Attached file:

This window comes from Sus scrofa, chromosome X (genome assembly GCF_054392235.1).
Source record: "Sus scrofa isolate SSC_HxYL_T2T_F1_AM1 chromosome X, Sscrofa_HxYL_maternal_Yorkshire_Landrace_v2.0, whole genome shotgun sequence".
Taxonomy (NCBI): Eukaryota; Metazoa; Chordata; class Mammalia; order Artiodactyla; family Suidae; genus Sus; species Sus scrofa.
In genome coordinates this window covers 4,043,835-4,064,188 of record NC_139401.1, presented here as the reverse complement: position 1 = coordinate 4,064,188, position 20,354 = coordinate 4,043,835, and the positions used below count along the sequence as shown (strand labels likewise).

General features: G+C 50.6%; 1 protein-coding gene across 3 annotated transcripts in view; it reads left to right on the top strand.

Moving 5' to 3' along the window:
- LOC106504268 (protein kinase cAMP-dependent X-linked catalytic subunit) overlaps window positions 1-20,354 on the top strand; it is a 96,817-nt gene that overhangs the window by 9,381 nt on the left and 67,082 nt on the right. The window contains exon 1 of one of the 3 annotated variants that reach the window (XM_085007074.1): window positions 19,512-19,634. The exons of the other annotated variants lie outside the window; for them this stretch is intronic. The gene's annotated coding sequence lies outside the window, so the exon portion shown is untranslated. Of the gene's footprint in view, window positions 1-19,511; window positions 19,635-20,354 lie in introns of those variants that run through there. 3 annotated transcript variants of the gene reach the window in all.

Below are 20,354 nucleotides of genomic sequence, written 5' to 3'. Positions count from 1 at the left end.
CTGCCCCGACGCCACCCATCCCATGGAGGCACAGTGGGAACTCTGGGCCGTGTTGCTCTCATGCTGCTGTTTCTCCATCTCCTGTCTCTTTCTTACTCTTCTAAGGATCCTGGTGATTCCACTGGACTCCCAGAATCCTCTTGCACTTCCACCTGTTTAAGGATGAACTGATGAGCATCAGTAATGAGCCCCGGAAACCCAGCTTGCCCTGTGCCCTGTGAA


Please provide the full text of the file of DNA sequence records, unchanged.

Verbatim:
This window comes from Sus scrofa, chromosome X (genome assembly GCF_054392235.1).
Source record: "Sus scrofa isolate SSC_HxYL_T2T_F1_AM1 chromosome X, Sscrofa_HxYL_maternal_Yorkshire_Landrace_v2.0, whole genome shotgun sequence".
Taxonomy (NCBI): Eukaryota; Metazoa; Chordata; class Mammalia; order Artiodactyla; family Suidae; genus Sus; species Sus scrofa.
In genome coordinates this window covers 4,043,835-4,064,188 of record NC_139401.1, presented here as the reverse complement: position 1 = coordinate 4,064,188, position 20,354 = coordinate 4,043,835, and the positions used below count along the sequence as shown (strand labels likewise).

General features: G+C 50.6%; 1 protein-coding gene across 3 annotated transcripts in view; it reads left to right on the top strand.

Moving 5' to 3' along the window:
- LOC106504268 (protein kinase cAMP-dependent X-linked catalytic subunit) overlaps window positions 1-20,354 on the top strand; it is a 96,817-nt gene that overhangs the window by 9,381 nt on the left and 67,082 nt on the right. The window contains exon 1 of one of the 3 annotated variants that reach the window (XM_085007074.1): window positions 19,512-19,634. The exons of the other annotated variants lie outside the window; for them this stretch is intronic. The gene's annotated coding sequence lies outside the window, so the exon portion shown is untranslated. Of the gene's footprint in view, window positions 1-19,511; window positions 19,635-20,354 lie in introns of those variants that run through there. 3 annotated transcript variants of the gene reach the window in all.

Below are 20,354 nucleotides of genomic sequence, written 5' to 3'. Positions count from 1 at the left end.
CTGCCCCGACGCCACCCATCCCATGGAGGCACAGTGGGAACTCTGGGCCGTGTTGCTCTCATGCTGCTGTTTCTCCATCTCCTGTCTCTTTCTTACTCTTCTAAGGATCCTGGTGATTCCACTGGACTCCCAGAATCCTCTTGCACTTCCACCTGTTTAAGGATGAACTGATGAGCATCAGTAATGAGCCCCGGAAACCCAGCTTGCCCTGTGCCCTGTGAA